The haunting commences with the exploitation of an unexpected prop, that being a bust of some Caesar - presumably one of the shittier Caesars, like a Trebonianus or a Jotapian or some other barracks Emperor. It more or less "comes to life" and starts taunting Alex from down the hallway, cackling as though some major and hilarious victory has been won (wow, you got her attention - nice job, statue). Anyway, the sight of it gets me thinking: 'Oh, what a weird little detail to haunt - who has a bust of Caesar these days? Why don't I have a bust of Caesar?'
No sooner does this cross my mind, then the bust's head just fucking explodes mid-laugh!
What? It was a spectacular move, and one that made me laugh out loud because it was so random - why would the thing just explode!? It's a rare example of what psychiatry has labeled Taunting Statuary Combustion Suicide, but boy, does it ever have impact!
Upon reviewing the scene in question, the show clues us into the bust blowing-up being Alex's doing by using her "zapping" sound effect. No other effect is used beyond the audio cue and the explosion, so I guess it's a read-between-the-lines thing, and changes the diagnosis to Taunting Statuary Combustion Homicide. But it also underscores how quickly a person can become inured to the Alex Mack power-zaps, especially when she's doing them through the entire episode, and for the most arbitrary reasons. She's levitating newspapers onto porches, turning easily-reachable lamps off with bolts from her fingertip - this is such a waste of her amazing gifts, and yet it accurately assumes any teenager would do the same thing. "Oh, did I leave the garage door open?" Zap - the door is closed. "Oh, did I forget to feed the dog?" Zap - the dog is no longer an issue.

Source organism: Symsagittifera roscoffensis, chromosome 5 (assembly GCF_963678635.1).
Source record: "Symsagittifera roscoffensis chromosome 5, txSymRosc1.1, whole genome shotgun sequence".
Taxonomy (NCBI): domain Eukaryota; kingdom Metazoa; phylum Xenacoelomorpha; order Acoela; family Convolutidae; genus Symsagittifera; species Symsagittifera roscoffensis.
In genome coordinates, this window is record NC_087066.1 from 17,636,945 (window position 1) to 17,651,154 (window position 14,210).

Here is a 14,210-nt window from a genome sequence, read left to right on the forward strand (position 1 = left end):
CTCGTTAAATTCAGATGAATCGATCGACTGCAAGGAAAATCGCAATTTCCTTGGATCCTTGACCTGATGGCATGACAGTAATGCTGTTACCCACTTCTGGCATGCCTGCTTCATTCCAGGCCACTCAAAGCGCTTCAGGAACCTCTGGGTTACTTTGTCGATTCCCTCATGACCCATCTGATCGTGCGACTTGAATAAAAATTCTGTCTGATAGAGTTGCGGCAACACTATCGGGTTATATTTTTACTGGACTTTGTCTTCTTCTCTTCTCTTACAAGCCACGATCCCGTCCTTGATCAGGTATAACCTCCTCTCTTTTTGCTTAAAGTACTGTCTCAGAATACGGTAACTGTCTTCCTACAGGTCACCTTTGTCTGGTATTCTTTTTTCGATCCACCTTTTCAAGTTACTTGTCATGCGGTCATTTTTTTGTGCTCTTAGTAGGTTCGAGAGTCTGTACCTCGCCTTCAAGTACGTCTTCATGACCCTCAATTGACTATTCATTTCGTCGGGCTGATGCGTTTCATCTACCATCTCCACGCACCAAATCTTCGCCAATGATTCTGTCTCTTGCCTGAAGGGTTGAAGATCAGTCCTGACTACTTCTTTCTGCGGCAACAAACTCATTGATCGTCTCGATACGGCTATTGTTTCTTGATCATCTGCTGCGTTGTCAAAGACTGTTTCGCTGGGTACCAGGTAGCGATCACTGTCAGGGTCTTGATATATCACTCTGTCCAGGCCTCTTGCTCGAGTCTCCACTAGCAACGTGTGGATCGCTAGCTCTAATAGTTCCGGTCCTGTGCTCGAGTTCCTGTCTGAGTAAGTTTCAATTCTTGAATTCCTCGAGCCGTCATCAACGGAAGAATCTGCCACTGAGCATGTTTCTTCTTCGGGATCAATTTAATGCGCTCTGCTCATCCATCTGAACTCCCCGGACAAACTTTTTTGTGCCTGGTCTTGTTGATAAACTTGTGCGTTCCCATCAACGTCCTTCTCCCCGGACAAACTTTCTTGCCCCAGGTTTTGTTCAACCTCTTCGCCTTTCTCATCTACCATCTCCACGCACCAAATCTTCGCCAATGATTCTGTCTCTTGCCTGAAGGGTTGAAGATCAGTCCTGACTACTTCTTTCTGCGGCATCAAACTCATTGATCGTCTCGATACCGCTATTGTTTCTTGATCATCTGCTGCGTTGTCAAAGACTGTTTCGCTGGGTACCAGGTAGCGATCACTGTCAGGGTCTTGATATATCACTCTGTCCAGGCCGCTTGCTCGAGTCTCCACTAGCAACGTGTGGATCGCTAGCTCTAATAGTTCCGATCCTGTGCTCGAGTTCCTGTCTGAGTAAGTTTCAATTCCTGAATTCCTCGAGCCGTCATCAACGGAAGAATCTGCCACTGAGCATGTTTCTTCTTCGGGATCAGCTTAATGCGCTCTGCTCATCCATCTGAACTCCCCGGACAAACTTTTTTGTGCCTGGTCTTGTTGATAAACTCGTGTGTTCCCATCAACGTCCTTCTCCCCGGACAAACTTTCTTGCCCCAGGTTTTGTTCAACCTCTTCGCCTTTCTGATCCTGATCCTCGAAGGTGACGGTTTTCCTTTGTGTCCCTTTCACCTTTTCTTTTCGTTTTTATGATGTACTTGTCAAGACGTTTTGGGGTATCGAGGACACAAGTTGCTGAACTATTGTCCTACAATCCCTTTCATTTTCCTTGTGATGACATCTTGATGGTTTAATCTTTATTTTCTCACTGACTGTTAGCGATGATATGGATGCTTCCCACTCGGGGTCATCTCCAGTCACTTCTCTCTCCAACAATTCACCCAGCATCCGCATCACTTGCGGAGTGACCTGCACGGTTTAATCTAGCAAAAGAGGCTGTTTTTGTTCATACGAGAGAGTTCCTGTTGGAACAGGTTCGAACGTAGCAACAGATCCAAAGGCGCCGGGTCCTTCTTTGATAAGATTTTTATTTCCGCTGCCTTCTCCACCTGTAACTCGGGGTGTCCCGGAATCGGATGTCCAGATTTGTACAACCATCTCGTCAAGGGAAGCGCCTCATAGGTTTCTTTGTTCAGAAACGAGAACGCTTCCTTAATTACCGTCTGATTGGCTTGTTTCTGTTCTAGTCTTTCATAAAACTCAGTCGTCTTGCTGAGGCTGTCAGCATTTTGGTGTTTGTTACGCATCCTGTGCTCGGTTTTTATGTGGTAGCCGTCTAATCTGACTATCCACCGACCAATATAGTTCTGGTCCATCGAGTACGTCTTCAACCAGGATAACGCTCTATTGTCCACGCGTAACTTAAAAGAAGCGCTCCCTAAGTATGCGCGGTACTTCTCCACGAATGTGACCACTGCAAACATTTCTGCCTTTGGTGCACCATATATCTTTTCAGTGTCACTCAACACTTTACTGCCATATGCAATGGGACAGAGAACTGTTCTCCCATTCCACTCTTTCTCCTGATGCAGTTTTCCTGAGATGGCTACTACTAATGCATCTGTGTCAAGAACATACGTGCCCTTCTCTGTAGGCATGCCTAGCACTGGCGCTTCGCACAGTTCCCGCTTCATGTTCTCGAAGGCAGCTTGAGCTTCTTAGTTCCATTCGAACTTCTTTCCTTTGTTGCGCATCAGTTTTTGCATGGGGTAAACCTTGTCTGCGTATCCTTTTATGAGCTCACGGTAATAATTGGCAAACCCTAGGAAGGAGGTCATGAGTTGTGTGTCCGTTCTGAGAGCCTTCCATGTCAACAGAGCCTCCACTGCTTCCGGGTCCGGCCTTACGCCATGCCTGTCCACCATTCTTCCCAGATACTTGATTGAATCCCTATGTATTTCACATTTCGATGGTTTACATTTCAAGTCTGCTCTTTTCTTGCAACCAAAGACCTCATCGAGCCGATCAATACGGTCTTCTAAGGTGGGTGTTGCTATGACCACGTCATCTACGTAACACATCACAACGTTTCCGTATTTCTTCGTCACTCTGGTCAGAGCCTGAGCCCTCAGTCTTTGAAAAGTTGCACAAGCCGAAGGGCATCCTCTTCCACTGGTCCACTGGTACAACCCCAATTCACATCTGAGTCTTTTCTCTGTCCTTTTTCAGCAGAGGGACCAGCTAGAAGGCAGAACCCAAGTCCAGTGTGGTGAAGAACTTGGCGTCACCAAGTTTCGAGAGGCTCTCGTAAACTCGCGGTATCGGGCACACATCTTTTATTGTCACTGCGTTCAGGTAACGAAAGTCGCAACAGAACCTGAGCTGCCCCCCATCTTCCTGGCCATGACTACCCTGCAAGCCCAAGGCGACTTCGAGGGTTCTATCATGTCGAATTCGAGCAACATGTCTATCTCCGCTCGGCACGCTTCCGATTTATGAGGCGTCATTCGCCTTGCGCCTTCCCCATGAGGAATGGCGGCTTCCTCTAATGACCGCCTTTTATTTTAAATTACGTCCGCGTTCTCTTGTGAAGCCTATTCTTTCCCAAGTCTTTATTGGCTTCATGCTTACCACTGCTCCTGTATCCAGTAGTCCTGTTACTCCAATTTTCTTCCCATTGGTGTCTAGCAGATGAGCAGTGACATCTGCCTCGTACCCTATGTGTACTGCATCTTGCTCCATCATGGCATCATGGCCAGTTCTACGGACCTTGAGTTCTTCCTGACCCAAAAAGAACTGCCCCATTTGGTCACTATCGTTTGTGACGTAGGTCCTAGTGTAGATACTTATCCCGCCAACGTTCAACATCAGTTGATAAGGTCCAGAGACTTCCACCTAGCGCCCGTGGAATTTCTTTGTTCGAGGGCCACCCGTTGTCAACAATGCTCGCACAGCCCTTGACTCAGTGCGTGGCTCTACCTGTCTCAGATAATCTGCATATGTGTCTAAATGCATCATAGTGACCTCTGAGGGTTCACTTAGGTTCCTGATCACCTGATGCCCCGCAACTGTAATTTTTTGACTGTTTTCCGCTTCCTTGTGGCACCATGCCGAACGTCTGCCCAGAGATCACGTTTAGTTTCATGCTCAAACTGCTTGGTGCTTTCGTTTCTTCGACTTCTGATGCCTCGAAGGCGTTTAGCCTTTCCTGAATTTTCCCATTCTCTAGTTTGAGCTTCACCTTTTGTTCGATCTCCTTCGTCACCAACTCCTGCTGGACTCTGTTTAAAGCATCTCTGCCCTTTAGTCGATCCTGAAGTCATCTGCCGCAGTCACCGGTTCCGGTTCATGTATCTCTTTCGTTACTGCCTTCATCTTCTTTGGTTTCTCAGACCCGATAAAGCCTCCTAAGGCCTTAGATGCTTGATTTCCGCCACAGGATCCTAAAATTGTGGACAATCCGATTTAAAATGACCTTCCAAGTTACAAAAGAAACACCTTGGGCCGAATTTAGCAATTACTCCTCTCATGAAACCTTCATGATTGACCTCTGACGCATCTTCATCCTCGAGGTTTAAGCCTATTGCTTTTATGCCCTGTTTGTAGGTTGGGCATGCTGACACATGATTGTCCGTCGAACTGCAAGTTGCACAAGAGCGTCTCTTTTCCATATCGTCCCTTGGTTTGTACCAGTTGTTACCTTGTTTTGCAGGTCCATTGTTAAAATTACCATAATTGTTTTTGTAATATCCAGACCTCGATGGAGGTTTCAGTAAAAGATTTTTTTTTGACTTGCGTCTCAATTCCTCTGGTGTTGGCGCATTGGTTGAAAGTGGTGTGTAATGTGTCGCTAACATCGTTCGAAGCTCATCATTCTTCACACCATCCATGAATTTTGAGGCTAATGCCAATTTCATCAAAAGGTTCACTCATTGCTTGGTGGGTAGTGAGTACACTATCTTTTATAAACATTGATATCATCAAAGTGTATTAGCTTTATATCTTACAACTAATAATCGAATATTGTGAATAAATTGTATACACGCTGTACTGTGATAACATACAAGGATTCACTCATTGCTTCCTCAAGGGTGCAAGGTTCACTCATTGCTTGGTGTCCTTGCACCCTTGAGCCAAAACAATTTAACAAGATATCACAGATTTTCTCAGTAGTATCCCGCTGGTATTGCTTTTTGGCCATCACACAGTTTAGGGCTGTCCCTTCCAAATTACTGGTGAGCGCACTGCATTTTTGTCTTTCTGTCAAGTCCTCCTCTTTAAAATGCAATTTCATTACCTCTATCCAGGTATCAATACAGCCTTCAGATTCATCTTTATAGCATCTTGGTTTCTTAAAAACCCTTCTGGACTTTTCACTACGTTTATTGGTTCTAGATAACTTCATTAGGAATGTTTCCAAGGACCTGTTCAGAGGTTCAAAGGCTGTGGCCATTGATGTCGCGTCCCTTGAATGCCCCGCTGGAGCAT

So anyway, the bust explodes, Alex is frightened, something-something-something, and she meets the ghost of a woman who haunts the place. It turns out this lady has powers too, and they end up engaged in a furniture fight that looks a little shabby, filled as it is with post-production motion effects, quick edits, and the felt-but-unseen presence of the underpaid PAs who must have spent an entire day throwing around settees and trying to stay out of the shot.
That being said, it's cable, it's 1995, and we're not yet a half-decade from T2, so you've just gotta believe that the lion's share of the budget is going to that liquid-metal morph, so I suppose we should expect a modicum of corner-cutting on the practical effects.
Meanwhile, it's absolute mayhem back at the Mack residence, where Annie and Brice's attempts at snuggling are repeatedly interrupted by hordes of trick-or-treaters. What this show lacks in quality paper products and lanterns, it more than makes up for with enthusiastic trick-or-treating extras.
Let's please note the cardstock skeleton on the front door, which is rapidly emerging as its own minor motif, having been seen in yesterday's Eerie, Indiana ep and the Belvedere ep - look, it's even wearing the same haunted biker-vest!
I get it, there are only so many paper products in the world, and again, let's face it: even in its second season, The Secret World of Alex Mack probably did not have an outlandish budget. Witness the outcome of the titanic furniture battle - a pleasant sit-down.
Something-something-something, the ghost is haunted, Alex becomes her bestie, life moves on. And what of Annie's romance with the poor line-reader? It ends as all the best high school dates do...
...with Mom and Dad coming home and sucking all the air out of the room. Works every time!